Sure, the Avengers has its faults, but the weaker aspects of the film are more than made up for by aspects that worked unbelievably well. Pacing, the juggling of an ensemble cast, great dialogue, the list goes on and on.
The Writing Excuses podcast recently covered what the Avengers did right, which everyone should give a listen to, if you haven’t already.
One of the things I think this movie handles very well is the making of promises. Of course, this post is far too short to cover the subject exhaustively, so we’ll stick to just a few scenes.
The film starts out with an obvious promise. The Other’s voice-over promises an impending invasion, sets up the stakes a bit and asks “…and the humans, what can they do but burn?”
If that isn’t a loaded question, I don’t know what is.
That scene is followed by Loki’s arrival, which gives us all kinds of promises. It tells us what to expect from the film: lots of nifty effects (doorways to the other end of space are so pretty), quick pacing (things turn from bad [the Tesseract misbehaving] to worse [Loki running off with said Tesseract] in no time at all), snappy repartee (Whedon’s specialty that you have to hear to believe), and possible global annihilation (Agent Hill’s admonition that “there may not be a minimum safe distance”).
We also get all kinds of character promises. Fury’s willingness to be buried shows how far he’s willing to go. Hawkeye’s competence in this scene sets him up as a valid threat when he’s turned to the dark side and lets us easily accept him into the team when he gets his own personality back. Similarly, Dr. Selwig’s knowledge of the Teseract promises the capacity to create a stable door for Loki’s army to use, and his ability to sneak in a “kill switch” to turn it off again. Also, his mention of Thor, and Loki’s subsequent reaction, promises equal danger to Selwig himself somewhere down the line. And am I the only one who, upon seeing Loki’s first close up when he arrives, thought he was pulling a fantastic impersonation of the Joker’s signature grin? This immediately sets this Loki apart from the one we met in Thor, taking him in a darker direction while still promising some fun when he makes all hell break loose.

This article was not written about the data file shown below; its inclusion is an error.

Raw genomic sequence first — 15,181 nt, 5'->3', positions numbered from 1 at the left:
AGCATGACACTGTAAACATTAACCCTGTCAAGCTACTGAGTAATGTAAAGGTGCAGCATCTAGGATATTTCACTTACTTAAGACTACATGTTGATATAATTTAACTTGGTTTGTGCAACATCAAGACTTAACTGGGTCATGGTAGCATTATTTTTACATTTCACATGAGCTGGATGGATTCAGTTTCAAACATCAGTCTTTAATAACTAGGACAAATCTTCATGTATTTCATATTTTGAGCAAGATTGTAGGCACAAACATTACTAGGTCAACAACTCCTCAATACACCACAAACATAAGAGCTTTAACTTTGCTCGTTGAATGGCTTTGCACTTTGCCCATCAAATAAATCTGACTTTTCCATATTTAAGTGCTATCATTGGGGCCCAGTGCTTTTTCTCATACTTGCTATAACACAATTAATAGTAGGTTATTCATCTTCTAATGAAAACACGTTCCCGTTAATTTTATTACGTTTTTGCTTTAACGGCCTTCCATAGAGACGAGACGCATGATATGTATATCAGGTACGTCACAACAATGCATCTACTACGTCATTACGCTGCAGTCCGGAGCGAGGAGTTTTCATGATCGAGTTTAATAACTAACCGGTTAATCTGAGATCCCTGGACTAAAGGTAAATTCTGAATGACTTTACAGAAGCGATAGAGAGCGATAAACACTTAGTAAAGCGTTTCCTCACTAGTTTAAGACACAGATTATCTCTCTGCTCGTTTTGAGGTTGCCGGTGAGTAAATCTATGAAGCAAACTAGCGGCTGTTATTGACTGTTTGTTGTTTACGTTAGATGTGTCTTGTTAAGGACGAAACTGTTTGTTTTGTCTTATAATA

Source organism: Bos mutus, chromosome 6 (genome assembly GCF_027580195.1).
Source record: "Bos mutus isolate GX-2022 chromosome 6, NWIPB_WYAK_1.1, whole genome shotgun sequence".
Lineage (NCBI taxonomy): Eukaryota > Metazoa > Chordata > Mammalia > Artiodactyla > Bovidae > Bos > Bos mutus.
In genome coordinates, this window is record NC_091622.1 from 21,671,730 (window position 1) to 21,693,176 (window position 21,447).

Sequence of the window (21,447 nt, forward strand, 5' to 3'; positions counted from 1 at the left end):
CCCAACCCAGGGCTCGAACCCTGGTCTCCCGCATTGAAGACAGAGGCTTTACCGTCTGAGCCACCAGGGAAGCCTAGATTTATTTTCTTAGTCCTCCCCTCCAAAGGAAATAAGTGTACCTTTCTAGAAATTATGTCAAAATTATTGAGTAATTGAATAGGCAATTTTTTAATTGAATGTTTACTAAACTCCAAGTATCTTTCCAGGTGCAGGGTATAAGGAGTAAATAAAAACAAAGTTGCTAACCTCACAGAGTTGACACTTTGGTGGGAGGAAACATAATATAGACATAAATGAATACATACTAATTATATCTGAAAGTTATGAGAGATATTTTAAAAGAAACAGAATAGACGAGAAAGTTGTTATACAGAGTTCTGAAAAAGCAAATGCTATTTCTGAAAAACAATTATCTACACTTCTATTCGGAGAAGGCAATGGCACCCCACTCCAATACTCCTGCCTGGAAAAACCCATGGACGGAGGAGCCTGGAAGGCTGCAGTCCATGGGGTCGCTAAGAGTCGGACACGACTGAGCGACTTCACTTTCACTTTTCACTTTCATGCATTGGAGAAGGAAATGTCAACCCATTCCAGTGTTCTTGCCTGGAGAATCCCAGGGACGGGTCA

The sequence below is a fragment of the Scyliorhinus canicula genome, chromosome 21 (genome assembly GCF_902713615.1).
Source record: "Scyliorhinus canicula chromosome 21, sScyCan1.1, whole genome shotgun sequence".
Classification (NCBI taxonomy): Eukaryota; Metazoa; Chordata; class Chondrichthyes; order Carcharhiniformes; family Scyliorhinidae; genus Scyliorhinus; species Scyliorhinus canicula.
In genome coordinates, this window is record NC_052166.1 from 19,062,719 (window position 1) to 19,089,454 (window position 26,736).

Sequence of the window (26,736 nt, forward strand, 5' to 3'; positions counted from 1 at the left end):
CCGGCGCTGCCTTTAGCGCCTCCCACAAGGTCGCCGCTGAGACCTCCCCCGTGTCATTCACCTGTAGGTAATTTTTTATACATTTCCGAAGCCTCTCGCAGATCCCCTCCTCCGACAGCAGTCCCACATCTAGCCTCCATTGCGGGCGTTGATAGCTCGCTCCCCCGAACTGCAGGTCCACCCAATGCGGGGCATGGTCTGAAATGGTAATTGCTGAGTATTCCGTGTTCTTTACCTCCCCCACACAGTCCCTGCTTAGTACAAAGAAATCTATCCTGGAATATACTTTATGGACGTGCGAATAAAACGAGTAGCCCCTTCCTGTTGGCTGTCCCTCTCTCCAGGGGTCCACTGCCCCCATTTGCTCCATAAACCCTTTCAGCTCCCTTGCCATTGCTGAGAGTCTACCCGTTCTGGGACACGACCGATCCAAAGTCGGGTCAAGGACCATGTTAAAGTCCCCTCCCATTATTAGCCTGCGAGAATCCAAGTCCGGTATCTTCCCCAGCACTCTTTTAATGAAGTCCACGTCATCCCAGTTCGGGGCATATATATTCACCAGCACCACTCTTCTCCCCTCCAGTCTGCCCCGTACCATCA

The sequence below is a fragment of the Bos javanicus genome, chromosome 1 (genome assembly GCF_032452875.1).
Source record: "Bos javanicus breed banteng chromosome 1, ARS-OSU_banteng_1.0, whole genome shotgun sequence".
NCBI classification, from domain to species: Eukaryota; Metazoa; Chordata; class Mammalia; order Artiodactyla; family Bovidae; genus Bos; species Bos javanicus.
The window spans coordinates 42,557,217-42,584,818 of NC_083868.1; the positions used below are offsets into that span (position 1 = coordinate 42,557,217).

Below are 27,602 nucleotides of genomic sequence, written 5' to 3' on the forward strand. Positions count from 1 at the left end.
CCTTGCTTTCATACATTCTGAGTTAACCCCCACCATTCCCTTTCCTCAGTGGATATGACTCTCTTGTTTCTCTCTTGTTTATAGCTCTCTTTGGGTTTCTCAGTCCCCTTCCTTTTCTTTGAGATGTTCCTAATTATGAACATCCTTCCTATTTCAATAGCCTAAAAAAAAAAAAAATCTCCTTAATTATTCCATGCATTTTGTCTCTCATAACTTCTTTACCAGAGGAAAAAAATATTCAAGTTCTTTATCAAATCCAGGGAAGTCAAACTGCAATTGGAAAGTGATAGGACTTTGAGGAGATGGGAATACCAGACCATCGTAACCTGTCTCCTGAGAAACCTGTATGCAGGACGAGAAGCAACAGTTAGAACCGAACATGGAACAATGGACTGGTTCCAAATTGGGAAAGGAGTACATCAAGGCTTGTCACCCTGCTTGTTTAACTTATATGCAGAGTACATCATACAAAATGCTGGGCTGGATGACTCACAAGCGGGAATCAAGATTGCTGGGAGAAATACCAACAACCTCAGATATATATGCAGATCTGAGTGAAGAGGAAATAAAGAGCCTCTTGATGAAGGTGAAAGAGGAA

A little later, Fury states that he believes the Avengers just need the right push to do what they need them to do. That push turns out to be Agent Coulson’s death, and while we weep over the loss of such an entertaining and likable character, the death is not at all as meaningless as it would have otherwise been without the promise it helps fulfill.
But not all the promises are made at the beginning of the film. Almost halfway through the film, there’s a promise that, when fulfilled, is probably one of the most memorable moments in recent cinema. While at work in the lab, Stark says in an offhand way that Loki is “playing with Acme dynamite” and that he’s going to be there when it explodes in Loki’s face. Now, he says this to Bruce Banner, who we soon learn is the “Acme dynamite” in question. He’s the explosion Loki’s banking on using to get the Avengers out of the way. Anyone who’s seen the movie knows how that turns out, and while Stark isn’t there to see the Hulk toss Loki around like a rag doll, it’s still incredibly satisfying to watch. That unforgettable moment is also promised repeatedly with Whedon’s proclivity to knock Asgardians out of frame in the middle of saying something.
Now, I’ll admit that this film is cheating a bit. As part of a series of movies taking place within the Marvel universe, Whedon is able to lean on promises made in previous films to create a more fulfilling experience for the audience. He also has to make promises meant to be carried over to subsequent films.
Taking from this experience can be difficult depending on one’s style. People who heavily outline their books will have an easier time of planning these promises, as they know what’s going to happen. As a discovery writer, I have to go back to put these in after the fact, but I’m learning that my promises don’t have to be clustered in the first part of the story, nor do they call attention to themselves. Yet, if nothing else is learned from a close observation of Whedon’s use of making and fulfilling promises, it’s that taking the time to pay attention to the promises you make can allow easier handling of other aspects, like juggling a large cast of characters, and can make the story far more powerful and effective.
Got another favorite, or a movie you think does it better? Leave a comment and let us know.